A knotty problem
A group of scientists has calculated, after many months of complicated research, that there are 85 different ways to knot a tie. I could have saved them the bother - my pupils regularly display this number of variations in their tie-knotting technique.
Although many headteachers would agree with Oscar Wilde's assertion that "a well-tied tie is the first serious step in life", it's a step that many pupils are not yet prepared to take. Knots are, quite intentionally, tied too big, too small, too loose, too tight, too skinny or not really tied at all.
For many pupils, the tie has become a viable - and highly visible - instrument of rebellion against strict dress codes in particular and authoritarianism in general. The greater the deviance from an acceptable knot, the greater the display of defiance.
But perhaps these rebellious pupils have a pertinent point to make. One of my most eloquent students argues that for girls to wear ties is to submit to the idea that they are part of a man's world.
Another argues that ties are symbols of the rich and agrees with those open-necked Iranian politicians who denounce ties as symbols of Western decadence.
Other arguments against the school tie include the following: that they are anachronistic reminders of class divisions, that they are unwelcome symbols of power and that, oh yes, they are just a wee bit too phallic-looking for some of our more modest pupils.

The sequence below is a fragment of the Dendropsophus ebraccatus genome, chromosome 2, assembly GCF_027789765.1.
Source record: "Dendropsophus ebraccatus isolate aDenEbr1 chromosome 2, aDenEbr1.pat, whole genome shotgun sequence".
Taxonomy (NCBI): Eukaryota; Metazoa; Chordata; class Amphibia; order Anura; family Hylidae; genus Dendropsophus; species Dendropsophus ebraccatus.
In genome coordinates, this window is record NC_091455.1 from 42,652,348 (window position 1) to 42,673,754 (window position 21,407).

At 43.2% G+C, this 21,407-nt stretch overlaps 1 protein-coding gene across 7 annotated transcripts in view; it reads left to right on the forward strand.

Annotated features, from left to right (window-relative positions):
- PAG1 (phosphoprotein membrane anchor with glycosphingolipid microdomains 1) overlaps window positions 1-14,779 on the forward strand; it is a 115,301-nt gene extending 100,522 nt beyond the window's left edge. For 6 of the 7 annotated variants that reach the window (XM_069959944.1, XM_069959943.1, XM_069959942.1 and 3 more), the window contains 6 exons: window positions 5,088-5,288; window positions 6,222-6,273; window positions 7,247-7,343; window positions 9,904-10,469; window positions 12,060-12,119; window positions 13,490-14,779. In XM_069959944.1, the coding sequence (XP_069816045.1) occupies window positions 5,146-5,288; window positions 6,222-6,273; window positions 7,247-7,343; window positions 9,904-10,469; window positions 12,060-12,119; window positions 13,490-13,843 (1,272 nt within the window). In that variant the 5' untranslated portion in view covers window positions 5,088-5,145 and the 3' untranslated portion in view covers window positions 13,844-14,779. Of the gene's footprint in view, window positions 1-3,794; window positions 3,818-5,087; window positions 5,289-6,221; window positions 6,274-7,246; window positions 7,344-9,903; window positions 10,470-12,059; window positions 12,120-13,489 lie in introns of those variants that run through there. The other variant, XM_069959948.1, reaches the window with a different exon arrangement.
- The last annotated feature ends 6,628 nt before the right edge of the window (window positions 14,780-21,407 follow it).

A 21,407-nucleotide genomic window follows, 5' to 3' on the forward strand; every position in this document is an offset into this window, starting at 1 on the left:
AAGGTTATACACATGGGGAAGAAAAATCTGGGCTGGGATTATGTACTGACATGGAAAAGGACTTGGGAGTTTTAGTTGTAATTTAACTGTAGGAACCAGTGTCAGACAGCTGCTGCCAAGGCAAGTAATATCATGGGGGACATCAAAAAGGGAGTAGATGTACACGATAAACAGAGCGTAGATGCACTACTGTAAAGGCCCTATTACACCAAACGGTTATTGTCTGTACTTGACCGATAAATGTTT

As someone who is forever fighting with my own tie, and yet can still never quite achieve an acceptable knot, I have considerable sympathy with these teenage protestations.
But anger against the tie often seems to be more of a feminist issue - boys appear to be less troubled by the daily ritual of tying a piece of cloth around their necks.
Indeed, I remember the first-year boys at one school I worked in eagerly queuing up to get their ties tied properly by their new guidance teacher - who just happened to bear a passing resemblance to Keira Knightley.
Some schools have cracked down on any sign of neckwear dissidence by rewriting dress codes to provide incredibly precise rules about the specifications of tie-knots.
"On no account," one regulation states, "should your knot be more than 2cm bigger than a 50 pence coin".
Another school has issued a handy card to all students, with sketches showing acceptable and unacceptable styles.
A possible solution now exists in the form of a "zip-up tie" which, by means of a small, concealed zipper mechanism, results in the knot always appearing in the same, unquestionably acceptable, way.
Or perhaps, in this age of creativity, we should embrace nonconformity and accept all 85 variations in the way a tie can be knotted?
John Greenlees is a secondary school teacher in Scotland